You should check out the next deck I came up with. I know many people hate to play against countermagic. I view countermagic as a part of the game that belongs, but I can certainly understand that it is annoying to play against. It’s not particularly enjoyable when you try to pull off fun combos and your opponent just says ‘no’ to everything.

Now let me just quickly talk Magic theory, in particular about dead cards. A dead card is a spell whose effect does nothing against the opposing strategy. An example could be Wrath of God against the Extended TEPS Desire deck. TEPS Desire does not play any creatures, it just tries to play a lot of rituals in one turn and then Tendrils of Agony. So Wrath of God will never do anything relevant. Another example is the card Disenchant. If you play a deck without artifacts or enchantments, Disenchant is a dead card against you. It is easily seen that when your opponent is holding many dead cards in his hand and you are just playing threat after threat, he cannot deal with them so you’ll probably win the game. This is why cards like Disenchant are usually just sideboard cards; most decks don’t run targets main deck.

Now … imagine that we could somehow turn opposing counterspells into dead cards. That would be neat, since decks like Dralnu du Louvre run like 15 counterspell cards. Invalidating almost an entire deck sounds good. But how are we going to do that? A counterspell card is almost a perfect example of a card that can never be dead. A counterspell can deal with any kind of card, and there isn’t a deck that doesn’t run any spells. What are we going to do, run 60 lands?

Watch…and weep.

Counter This!

A couple cards that cannot be countered have always been lurking around in Magic. Scragnoth is a classic example, but more recently we have also gotten Petrified Wood-Kin and Wreak Havoc. However, that was not enough to build a deck full of uncounterable cards. We had to reach a critical mass of playable cards before we could undertake this. We cannot even play a single card that can be countered, since that would merely give our opponents targets for otherwise dead cards. No, the deck has to consist of only lands and uncounterable cards. Fortunately, the Time Spiral split second cards helped out. You can’t play spells in response, so counterspells can’t target them either. Word of Seizing, Stonewood Invocation, and Sudden Shock are all fine spells. The latter two have actually showed up in “normal” Constructed decks as well. I actually tried to make a completely uncounterable deck a couple months ago when Time Spiral rolled out, but even then it was very hard to find enough playables.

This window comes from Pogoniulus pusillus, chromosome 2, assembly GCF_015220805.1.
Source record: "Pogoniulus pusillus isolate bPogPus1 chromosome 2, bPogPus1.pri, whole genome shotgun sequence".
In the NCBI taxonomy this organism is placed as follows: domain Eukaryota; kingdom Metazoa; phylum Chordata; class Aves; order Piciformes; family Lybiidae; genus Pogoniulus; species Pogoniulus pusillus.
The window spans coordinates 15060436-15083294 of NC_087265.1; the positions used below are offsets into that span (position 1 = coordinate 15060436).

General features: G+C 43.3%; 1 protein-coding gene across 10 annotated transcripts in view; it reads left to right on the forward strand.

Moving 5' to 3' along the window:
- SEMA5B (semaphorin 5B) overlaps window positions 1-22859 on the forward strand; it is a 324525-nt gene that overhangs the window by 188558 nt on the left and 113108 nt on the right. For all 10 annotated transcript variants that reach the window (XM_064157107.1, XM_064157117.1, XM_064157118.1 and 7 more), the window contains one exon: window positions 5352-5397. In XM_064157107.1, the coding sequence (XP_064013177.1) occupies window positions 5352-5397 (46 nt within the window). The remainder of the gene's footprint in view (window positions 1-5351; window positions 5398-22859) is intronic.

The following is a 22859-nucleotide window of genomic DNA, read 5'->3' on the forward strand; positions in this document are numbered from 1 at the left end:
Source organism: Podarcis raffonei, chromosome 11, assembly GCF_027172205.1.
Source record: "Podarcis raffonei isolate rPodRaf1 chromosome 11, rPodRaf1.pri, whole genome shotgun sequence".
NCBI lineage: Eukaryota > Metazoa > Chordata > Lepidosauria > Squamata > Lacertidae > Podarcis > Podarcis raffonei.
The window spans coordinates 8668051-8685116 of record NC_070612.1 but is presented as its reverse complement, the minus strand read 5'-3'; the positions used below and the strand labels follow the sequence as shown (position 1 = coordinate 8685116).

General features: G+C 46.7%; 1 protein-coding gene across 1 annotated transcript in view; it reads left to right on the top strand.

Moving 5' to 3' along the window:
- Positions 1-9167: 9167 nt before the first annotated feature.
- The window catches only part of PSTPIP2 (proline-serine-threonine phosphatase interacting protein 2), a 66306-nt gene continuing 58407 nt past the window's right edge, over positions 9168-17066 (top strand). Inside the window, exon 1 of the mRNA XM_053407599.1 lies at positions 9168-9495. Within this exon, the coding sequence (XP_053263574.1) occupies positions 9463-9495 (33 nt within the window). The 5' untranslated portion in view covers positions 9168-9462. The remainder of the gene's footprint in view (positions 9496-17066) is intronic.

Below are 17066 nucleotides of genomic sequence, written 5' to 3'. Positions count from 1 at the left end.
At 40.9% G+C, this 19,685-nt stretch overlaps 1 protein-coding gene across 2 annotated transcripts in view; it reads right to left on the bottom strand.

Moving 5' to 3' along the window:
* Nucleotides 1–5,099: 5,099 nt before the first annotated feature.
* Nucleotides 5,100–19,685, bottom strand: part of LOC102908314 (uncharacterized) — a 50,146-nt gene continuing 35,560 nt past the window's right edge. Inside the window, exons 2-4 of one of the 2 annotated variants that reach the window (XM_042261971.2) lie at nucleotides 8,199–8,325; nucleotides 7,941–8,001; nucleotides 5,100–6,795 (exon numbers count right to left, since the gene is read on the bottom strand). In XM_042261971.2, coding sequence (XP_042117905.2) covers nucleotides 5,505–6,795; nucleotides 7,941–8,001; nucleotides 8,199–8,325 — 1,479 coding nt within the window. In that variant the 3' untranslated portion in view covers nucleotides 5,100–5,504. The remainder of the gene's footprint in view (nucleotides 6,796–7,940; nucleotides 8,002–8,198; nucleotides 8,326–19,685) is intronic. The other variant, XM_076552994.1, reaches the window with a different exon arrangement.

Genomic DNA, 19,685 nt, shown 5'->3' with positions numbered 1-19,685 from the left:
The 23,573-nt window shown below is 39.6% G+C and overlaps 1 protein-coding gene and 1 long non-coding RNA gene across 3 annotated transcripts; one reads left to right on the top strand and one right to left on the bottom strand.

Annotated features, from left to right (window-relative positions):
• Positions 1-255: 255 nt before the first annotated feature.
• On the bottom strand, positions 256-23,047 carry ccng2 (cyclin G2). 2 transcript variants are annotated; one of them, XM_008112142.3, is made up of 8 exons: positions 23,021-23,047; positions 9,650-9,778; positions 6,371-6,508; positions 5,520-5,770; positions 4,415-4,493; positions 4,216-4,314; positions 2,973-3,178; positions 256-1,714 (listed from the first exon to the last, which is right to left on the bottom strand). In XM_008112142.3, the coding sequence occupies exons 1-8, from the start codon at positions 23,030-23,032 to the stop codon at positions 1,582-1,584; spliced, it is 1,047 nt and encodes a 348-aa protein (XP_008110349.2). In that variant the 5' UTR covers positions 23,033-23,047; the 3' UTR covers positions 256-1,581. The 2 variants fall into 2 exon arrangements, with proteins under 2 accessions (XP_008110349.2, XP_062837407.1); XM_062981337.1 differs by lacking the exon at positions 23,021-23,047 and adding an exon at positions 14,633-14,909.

Planar Chaos offered the last pieces the deck needed: it gave a couple extra playable uncounterable cards. Sulfur Elemental is split second and conveniently may also steal some wins versus Boros Deck Wins. Savannah Lions? Soltari Priest? Dead, please. Akroma, Angel of Fury is expensive, but it’s game winning and cannot be stopped with countermagic. Voila, the above deck is the result.

The deck wants to play a lot of land – after all, you’re playing 7 and 8 mana creatures – so I quickly arrived at Scrying Sheets and snow lands. It feels like a perfect fit. Mouth of Ronom is snowy creature removal that is, of course, unstoppable by counterspells.

Now I have to admit that this deck was mostly thrown together as a joke and it won’t beat a beatdown deck, even with a 15 card sideboard full of Savage Twisters, Spike Feeders, and the like. I did beat a Dralnu du Louvre deck in the Tournament Practice casual play room (even then it didn’t feel like a walkover match-up, since your cards are all so awkwardly bad), but it can feel very good to unleash any hatred for counterspells that's been cropping up over the years. When you send in your Scragnoth for the kill and they type “good game” as they reveal their hand full of countermagic, you just get this fuzzy feeling that speaks “finally, after countless years of blue repression, finally I got you back good.”